The Marius Sweater
With its rich heritage of folk art, it's no surprise that out of Norway emerged a distinctively patterned woolen sweater. This sweater is now recognized around the globe as being iconically Norwegian, and tourists visiting the country often purchase one as a souvenir. The pattern of this sweater was designed by knitter Unn Søiland in 1953 and was eventually named after, and made famous by Stein's older brother, Marius Eriksen Jr.
Stein wasn't the only skier in his family. His father, Marius Eriksen Sr. was an avid cross-country skier who opened a shop in Oslo selling ski gear. His brother, Marius Jr., was a Norwegian champion in alpine skiing in both 1947 and 1948. In addition to his skiing success, Marius was also pilot during World War II in the Norwegian Army Air Service and after the war, an actor starring in several films.
Marius's role in the hit Norwegian film Troll i ord in 1954 is what made the Marius sweater design boom in popularity. He is seen in many scenes wearing the sweater. After the film's success, everyone wanted to knit their own Marius sweater. The pattern became legendary. Marius was already a decorated war hero for his exploits as a fighter pilot, and his acting career further cemented his popularity across the country.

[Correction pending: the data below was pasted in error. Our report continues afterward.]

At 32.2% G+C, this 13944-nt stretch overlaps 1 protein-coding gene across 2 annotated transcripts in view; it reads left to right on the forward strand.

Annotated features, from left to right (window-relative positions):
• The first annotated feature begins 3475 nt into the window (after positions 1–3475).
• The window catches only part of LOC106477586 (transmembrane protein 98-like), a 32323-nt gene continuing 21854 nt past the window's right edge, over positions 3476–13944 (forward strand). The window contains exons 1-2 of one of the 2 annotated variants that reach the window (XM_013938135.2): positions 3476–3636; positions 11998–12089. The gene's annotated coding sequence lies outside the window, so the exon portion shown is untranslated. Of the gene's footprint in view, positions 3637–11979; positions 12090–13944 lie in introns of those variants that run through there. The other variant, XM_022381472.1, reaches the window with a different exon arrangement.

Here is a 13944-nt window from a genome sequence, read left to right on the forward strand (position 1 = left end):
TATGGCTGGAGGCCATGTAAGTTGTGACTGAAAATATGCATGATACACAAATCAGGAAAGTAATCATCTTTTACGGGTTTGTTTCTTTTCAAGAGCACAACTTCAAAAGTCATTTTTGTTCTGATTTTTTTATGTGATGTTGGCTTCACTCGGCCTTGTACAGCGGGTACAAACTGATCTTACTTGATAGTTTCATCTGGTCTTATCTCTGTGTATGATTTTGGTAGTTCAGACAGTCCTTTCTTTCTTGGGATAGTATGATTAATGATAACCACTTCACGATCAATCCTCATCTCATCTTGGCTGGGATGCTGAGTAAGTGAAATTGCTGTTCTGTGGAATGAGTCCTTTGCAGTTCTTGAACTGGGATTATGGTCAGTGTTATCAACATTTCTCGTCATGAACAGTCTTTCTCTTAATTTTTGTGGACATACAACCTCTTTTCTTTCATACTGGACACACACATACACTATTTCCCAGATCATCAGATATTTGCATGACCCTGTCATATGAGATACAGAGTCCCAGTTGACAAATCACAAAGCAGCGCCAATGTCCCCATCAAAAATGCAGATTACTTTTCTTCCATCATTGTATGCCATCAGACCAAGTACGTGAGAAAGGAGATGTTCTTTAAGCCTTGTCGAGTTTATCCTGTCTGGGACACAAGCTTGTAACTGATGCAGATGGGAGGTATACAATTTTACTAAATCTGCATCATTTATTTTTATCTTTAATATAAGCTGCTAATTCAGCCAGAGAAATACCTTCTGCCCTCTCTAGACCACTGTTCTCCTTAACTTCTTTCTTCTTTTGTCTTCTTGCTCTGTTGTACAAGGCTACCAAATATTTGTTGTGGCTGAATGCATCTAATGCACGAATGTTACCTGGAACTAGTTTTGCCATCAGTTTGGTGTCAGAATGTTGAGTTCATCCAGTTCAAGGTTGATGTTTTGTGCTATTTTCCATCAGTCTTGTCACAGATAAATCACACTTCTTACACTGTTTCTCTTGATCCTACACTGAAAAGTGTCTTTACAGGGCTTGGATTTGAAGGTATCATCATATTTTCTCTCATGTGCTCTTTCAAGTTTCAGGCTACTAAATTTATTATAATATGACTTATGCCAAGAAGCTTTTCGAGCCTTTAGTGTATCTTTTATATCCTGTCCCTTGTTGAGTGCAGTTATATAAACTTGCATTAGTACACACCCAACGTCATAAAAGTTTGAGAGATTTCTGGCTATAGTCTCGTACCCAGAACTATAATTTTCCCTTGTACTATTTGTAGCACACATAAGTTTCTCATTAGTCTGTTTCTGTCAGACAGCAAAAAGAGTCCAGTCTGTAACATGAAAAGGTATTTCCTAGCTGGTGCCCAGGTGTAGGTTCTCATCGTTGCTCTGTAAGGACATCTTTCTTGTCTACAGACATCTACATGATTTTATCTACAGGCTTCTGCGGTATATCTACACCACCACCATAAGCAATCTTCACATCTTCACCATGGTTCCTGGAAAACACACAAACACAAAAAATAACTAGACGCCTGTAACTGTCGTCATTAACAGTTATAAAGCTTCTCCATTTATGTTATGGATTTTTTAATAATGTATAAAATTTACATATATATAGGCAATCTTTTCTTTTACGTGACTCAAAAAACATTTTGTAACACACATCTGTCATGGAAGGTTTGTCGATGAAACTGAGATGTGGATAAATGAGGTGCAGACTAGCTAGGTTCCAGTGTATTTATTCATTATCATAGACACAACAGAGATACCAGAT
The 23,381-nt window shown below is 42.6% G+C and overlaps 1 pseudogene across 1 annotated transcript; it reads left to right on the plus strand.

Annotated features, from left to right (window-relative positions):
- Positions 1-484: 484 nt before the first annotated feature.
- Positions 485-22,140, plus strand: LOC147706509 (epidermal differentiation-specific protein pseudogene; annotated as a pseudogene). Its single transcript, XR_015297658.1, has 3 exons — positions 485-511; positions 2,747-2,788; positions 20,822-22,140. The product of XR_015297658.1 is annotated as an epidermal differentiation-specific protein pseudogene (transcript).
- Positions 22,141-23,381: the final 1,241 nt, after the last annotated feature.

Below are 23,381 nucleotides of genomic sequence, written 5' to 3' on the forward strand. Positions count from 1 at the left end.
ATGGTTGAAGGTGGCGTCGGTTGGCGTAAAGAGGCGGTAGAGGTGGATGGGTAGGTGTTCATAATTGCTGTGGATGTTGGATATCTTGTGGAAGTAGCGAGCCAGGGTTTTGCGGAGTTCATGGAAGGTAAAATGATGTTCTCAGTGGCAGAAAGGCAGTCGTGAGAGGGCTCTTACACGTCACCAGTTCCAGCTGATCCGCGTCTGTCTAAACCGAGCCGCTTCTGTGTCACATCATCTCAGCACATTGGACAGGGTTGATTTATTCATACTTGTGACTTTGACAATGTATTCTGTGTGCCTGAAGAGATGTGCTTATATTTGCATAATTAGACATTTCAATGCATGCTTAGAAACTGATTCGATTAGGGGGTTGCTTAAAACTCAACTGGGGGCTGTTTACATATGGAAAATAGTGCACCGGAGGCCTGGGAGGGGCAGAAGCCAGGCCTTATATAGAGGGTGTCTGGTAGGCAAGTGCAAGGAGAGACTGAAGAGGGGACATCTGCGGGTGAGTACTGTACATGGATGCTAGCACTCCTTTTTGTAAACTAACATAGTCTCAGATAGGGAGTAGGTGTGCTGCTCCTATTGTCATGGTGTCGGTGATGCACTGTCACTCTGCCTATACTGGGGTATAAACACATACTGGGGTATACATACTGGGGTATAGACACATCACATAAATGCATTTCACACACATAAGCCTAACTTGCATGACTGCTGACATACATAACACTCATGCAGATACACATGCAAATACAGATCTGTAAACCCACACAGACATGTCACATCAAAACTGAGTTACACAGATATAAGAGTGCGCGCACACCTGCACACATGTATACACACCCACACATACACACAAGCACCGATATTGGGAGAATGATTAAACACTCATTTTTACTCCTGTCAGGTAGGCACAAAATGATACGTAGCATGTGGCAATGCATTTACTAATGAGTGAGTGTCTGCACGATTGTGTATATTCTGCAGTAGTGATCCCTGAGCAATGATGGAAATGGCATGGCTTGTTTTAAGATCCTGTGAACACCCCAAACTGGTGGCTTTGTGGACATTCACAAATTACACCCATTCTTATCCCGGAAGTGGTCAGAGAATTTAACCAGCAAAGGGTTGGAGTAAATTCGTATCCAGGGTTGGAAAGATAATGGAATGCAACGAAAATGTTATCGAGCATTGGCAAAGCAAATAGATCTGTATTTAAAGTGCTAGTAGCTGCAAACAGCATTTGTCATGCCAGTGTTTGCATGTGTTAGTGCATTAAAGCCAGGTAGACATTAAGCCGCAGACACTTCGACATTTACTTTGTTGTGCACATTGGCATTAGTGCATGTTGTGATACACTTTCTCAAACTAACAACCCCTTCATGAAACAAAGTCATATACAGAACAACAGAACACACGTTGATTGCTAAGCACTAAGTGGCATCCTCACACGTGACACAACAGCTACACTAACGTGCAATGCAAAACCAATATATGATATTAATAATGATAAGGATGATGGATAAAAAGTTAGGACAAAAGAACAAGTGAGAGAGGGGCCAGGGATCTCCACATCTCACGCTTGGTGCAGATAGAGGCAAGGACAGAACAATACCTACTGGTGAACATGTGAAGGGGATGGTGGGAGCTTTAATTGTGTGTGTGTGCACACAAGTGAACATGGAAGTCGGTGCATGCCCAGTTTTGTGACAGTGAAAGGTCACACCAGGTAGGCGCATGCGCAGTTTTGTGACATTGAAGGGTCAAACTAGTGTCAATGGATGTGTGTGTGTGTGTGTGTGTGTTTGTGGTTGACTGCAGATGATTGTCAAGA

Stein and Marius's mother, Birgit "Bitten" Eriksen loved to knit and made and sold the now-iconic sweater in their father's ski shop in Oslo. The original pattern featured crosses and diamonds predominating across the shoulders in navy, white, and red, the colors of the Norwegian flag. As the pattern's popularity grew, the use of colors became more varied and creative.
Stein himself was often photographed skiing in the Marius sweater. Between the two brothers, the sweater and its pattern became an iconic piece of winter wear that remains popular even today. Now, the Marius pattern can be found not only on sweaters, but on mittens, hats, t-shirts, and more.
The Marius sweater is just one example of Norwegian heritage that permeates Stein Eriksen Lodge. Throughout the Lodge, thick wood paneling, painted murals, and patterned accents offer a Norwegian escape rooted in cultural heritage encouraging guests to escape from the hustle and bustle of everyday life. Book your stay now and enjoy a mountain escape steeped in old-world charm this winter season.